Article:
Imagine a clear blue mountain lake with water streaming in from several surrounding peaks. Now imagine an octopus in that lake, and a fisherman standing on the shore, reeling in a trout. How did that trout get up the mountain? Or the octopus for that matter?
Data lakes are kind of like this visual. They pool together data from a lot of different streams, and due to the variety of streams that feed the lake, you may find surprises. These streams can include anything from structured tables pulled from your current data warehouse to unstructured data from your social media streams and everything in between. Proponents of Big Data love data lakes, because they represent an untapped resource for manipulation, analysis, and discovery.
Some experts suggest that a data lakes end up much murkier than my example — namely because the streams that feed them are murky. Unstructured data presents many opportunities for manipulation and analysis, but a lack of careful planning can quickly turn your lake into a swamp.
That fisherman in our analogy? He’s your data scientist, analyst, programmer, or anyone you allow to access the lake. It’s a lonely undertaking: not everyone has the expertise or the patience to go fishing in a data lake, but I bet you’ll be happy to consume whatever he catches.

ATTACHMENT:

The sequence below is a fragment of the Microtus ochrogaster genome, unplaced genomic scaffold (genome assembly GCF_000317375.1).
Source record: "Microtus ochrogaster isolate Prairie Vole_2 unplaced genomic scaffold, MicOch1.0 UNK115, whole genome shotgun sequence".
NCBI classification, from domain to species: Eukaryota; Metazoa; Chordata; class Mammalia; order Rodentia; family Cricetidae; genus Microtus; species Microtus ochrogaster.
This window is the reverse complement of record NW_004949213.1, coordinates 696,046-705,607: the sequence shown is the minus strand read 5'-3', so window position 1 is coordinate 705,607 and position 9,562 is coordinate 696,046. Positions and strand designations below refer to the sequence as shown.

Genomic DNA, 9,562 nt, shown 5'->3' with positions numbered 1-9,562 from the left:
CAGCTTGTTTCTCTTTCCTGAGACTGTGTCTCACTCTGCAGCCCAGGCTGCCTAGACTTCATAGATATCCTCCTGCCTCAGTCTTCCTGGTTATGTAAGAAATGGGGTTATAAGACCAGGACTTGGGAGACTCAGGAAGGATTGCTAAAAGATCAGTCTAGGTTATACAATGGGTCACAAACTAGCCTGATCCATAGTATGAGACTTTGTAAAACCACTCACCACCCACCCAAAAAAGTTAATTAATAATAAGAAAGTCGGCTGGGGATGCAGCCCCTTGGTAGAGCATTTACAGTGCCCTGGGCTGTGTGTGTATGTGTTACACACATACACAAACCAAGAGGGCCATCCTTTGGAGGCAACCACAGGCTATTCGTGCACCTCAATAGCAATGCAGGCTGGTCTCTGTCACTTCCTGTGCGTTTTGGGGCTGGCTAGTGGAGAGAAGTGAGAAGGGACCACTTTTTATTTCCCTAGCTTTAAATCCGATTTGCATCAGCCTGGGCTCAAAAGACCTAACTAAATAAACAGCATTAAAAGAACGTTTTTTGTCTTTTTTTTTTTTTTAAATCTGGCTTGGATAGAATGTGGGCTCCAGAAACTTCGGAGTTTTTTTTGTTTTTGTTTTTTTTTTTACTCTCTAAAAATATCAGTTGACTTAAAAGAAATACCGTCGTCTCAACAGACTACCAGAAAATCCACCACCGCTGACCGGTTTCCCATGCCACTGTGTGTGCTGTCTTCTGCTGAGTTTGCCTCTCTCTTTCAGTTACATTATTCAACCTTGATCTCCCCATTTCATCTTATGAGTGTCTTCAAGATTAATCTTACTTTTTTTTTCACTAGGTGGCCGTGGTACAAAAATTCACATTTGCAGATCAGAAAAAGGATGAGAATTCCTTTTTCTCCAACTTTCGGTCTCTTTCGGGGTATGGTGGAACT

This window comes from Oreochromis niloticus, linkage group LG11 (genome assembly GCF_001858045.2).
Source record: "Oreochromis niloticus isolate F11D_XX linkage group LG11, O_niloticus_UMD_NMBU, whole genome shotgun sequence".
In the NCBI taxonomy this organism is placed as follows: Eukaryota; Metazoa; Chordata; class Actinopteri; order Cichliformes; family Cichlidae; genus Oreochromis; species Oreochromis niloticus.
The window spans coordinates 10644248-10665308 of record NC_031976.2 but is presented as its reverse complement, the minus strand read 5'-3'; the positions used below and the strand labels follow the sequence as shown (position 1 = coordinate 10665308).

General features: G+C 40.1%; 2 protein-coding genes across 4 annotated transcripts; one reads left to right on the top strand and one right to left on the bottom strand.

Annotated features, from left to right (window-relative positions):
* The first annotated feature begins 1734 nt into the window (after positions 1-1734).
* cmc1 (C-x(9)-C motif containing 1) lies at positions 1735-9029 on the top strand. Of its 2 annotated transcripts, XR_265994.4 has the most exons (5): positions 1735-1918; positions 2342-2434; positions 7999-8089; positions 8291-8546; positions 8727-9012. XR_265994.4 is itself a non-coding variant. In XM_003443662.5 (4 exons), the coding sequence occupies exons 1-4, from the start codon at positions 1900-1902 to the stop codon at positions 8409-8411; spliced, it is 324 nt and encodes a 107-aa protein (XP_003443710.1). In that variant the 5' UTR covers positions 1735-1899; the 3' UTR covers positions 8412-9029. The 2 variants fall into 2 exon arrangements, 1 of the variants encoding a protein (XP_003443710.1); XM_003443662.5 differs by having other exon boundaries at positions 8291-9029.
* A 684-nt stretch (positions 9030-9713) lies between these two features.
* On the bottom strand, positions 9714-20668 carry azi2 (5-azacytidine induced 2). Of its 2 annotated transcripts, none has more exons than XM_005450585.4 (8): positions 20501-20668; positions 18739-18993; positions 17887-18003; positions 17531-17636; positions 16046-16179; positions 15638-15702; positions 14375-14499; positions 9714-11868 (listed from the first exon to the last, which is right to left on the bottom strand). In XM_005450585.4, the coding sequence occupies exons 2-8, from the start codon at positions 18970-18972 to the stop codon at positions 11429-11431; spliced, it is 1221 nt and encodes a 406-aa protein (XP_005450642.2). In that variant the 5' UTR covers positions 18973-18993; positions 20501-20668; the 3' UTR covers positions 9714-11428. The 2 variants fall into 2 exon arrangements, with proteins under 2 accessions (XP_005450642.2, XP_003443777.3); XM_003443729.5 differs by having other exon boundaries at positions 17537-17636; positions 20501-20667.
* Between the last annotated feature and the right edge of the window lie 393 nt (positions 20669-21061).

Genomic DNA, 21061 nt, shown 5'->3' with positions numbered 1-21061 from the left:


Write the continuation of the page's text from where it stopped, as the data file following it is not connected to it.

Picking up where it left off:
Enough with the analogy. Let’s get technical.
Data Lakes vs. Data Warehouses
The best outcome of building a data lake is to form a central repository where all your data from multiple sources is stored in its original form, available for search and analysis. This is where a data lake differs from a data warehouse. The CTO of Pentaho, James Dixon, is credited with creating the idea of data lake. In his metaphor, data is water, and the warehouse holds packaged bottled water in neat and easily searchable rows and columns. A warehouse requires processed, identified, and sanitized data on input, while a lake can store data in any form, including unstructured and unfiltered data.
Big Data specialists call this “schema on read” vs. “schema on write” structuring. Data warehouses require specialists to process and assign schema to your data when storing, which requires a lot of work, is expensive, and takes up a lot of server space. A data lake lets you store your data cheaply and without manipulation, and you assign schema when you access the data later.
Store All the Things
A data lake’s main purpose is to provide access to all of an organization’s data that might be helpful in the future, even when we don’t anticipate it. This need has grown out of our increasingly digitized workplaces and home lives.